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How Kissing Your Baby Changes Your Breastmilk


Your breastmilk is in a continual state of dynamic changes that are made depending on your child’s needs. There are numerous studies on the immune-building properties of our milk and how much it helps prevent illness in our children. However, the process of how this actually happens is a much lesser-known bit about breastfeeding. The amazing thing is that our milk is not just a liquid. It’s an ever-changing tissue!

Do you remember the first time you held your baby? Often our first instinct is to hold them close, touch their face to ours and give them a little kiss. This is not random; it is science and instinct! By holding and kissing our babies, we are actually exchanging germs, leading to antibodies in our milk to help protect our children. Even if you are tandem nursing (breastfeeding an older child along with a baby), your milk will continue to change to meet the needs of both children.

Breastmilk as Medicine

Breastmilk is a dynamic, living tissue that continually changes based on your child’s needs. This happens not only throughout each 24 hour period but the entire period of time your child breastfeeds. So whether your child is 4 months old or 4 years old, they will reap the benefits. Your milk provides numerous protective factors against illness and microorganisms, and it also provides good bacteria and stems cells (Wedekind & Shenker, 2021, Witkowska-Zimny & Kaminska-El-Hassan, 2017). This directly protects your baby. There is literally nothing like it! There is no substitute as it’s continually changing to meet your child’s needs.

How does exposure lead to protection?

Will breastfed babies still get sick sometimes? Yes, of course! However, we know that the risks are greatly decreased for many different health challenges when breastfeeding. This includes diarrheal illness, obesity, and fewer acute illnesses (Pattison et al., 2019). By just holding, kissing, and touching your baby, you are allowing your body to go through the process to make the antibodies and protective factors needed for your baby.

As you kiss and cuddle your baby, their little germs go into your system, where your body then produces the antibodies to work directly against those little germs and bugs. Those antibodies then pass directly through your breastmilk to your child. This important process happens the entire time you breastfeed. So, if someone questions the fact that you’re “still” breastfeeding your “older” baby or child, remind yourself of this fact. This is an important process that continues throughout your breastfeeding days, weeks, months, and years.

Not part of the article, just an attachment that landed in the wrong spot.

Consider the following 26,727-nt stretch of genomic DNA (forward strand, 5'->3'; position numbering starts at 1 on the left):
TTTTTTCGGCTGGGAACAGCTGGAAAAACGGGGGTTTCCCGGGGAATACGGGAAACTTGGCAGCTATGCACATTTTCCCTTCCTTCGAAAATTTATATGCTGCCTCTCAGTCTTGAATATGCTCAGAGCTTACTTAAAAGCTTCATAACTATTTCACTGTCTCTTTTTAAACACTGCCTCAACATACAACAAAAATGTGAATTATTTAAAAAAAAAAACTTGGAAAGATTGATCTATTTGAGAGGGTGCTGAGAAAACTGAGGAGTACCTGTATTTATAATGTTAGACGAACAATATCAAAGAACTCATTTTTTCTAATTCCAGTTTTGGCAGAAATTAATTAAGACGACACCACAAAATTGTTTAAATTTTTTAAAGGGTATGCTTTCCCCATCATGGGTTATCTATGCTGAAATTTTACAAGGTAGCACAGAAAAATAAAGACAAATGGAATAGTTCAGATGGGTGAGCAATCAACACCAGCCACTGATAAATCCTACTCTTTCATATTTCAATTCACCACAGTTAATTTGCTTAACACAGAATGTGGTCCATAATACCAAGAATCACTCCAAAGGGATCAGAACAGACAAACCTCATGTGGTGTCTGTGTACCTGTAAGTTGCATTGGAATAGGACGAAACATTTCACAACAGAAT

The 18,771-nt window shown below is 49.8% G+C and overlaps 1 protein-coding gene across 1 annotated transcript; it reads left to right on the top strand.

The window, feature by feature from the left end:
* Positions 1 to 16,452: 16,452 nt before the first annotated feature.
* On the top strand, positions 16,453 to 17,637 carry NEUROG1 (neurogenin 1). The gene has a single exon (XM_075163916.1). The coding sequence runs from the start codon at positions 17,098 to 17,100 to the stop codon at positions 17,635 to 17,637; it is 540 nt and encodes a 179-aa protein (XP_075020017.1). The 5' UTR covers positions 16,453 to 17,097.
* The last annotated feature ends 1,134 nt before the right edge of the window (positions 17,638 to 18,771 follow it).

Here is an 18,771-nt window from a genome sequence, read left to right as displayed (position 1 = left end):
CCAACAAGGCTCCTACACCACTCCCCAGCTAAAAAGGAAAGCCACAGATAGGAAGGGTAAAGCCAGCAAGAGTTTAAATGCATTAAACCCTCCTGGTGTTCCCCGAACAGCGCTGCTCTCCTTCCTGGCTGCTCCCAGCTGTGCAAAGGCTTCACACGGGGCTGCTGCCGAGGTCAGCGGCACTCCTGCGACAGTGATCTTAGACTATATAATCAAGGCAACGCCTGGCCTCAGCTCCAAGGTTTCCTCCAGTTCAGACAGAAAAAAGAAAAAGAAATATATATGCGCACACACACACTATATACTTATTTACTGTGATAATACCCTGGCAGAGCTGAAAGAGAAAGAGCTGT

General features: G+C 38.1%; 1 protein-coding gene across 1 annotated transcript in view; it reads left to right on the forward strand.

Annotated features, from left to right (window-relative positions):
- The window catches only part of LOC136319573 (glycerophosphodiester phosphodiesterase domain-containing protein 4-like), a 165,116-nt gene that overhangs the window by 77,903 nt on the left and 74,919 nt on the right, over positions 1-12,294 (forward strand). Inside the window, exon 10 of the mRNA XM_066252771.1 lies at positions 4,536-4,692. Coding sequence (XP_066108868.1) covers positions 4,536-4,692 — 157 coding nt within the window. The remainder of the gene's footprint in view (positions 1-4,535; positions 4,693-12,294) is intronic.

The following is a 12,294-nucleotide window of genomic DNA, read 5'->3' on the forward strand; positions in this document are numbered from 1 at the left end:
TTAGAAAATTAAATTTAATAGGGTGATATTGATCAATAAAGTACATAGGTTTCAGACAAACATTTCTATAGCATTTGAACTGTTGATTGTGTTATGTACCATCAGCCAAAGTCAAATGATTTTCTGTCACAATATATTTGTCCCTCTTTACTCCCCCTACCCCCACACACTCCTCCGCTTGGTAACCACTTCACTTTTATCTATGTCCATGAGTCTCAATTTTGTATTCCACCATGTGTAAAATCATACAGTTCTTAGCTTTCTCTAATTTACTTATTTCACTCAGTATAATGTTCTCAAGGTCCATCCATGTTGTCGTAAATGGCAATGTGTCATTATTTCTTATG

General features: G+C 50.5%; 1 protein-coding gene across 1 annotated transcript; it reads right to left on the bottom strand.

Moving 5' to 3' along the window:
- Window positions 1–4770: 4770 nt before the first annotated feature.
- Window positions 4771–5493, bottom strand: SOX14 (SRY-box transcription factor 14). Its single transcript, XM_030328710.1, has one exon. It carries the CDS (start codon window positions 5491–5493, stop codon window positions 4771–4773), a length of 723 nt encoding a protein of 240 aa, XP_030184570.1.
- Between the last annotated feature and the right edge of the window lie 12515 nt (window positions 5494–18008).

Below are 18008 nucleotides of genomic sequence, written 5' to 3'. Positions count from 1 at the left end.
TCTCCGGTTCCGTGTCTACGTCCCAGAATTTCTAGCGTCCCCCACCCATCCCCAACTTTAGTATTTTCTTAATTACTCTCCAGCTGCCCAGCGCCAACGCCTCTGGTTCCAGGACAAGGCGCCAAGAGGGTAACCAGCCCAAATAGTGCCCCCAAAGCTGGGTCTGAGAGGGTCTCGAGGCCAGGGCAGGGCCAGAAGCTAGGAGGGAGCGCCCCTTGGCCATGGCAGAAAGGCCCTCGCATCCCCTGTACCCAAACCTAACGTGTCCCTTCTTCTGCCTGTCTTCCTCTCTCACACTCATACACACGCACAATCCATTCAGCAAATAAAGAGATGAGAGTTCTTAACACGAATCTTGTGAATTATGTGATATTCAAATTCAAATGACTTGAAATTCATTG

Another amazing part of this process is how your baby’s saliva actually changes your milk. As your baby breastfeeds, their saliva mixes with the breastmilk. The hypothesis is that it works partially as a “backwash” process, leading to the production of these antibodies for your baby. This interaction plays an important role in establishing the baby’s microbiota as well (Sweeney et al., 2018).

What if I’m exclusively pumping and/or mixed feeding?

While the actual way in which your baby receives the milk can affect this process, as mentioned previously, we do know that even just kissing or touching your baby leads to a change in your milk. While your baby will not be mixing their saliva with your milk at your nipple, you will still be exchanging germs and bugs through cuddles and kisses. This will also help to change your milk for your child’s needs. Remember, every bit of milk you can give your baby is important! If you are feeding formula and your expressed breastmilk (mixed feeding), you are still going through this process for that expressed milk to provide milk that meets your child’s specific needs.

Now, as you cuddle and kiss your baby, you can also think about how amazing your body is at changing those cuddles into species-specific milk just for your child. Our bodies are incredible! Your milk brings them these immune-building properties. It also serves to comfort, gives pain relief, and is tantrum soother for when they are energetic, independent toddlers. Breastfeeding brings them (and you) so much.

Pattison, K. L., Kraschnewski, J. L., Lehman, E., Savage, J. S., Downs, D. S., Leonard, K. S., Adams, E. L., Paul, I. M., & Kjerulff, K. H. (2019). Breastfeeding initiation and duration and child health outcomes in the first baby study. Preventive Medicine, 118, 1–6.
Sweeney, E. L., Al-Shehri, S. S., Cowley, D. M., Liley, H. G., Bansal, N., Charles, B. G., Shaw, P. N., Duley, J. A., & Knox, C. L. (2018). The effect of breastmilk and saliva combinations on the in vitro growth of oral pathogenic and commensal microorganisms. Scientific Reports, 8(1).
Wedekind, S. I. S., & Shenker, N. S. (2021). Antiviral Properties of Human Milk. Microorganisms, 9(4), 715.
Witkowska-Zimny, M., & Kaminska-El-Hassan, E. (2017). Cells of human breast milk. Cellular & Molecular Biology Letters, 22(1).


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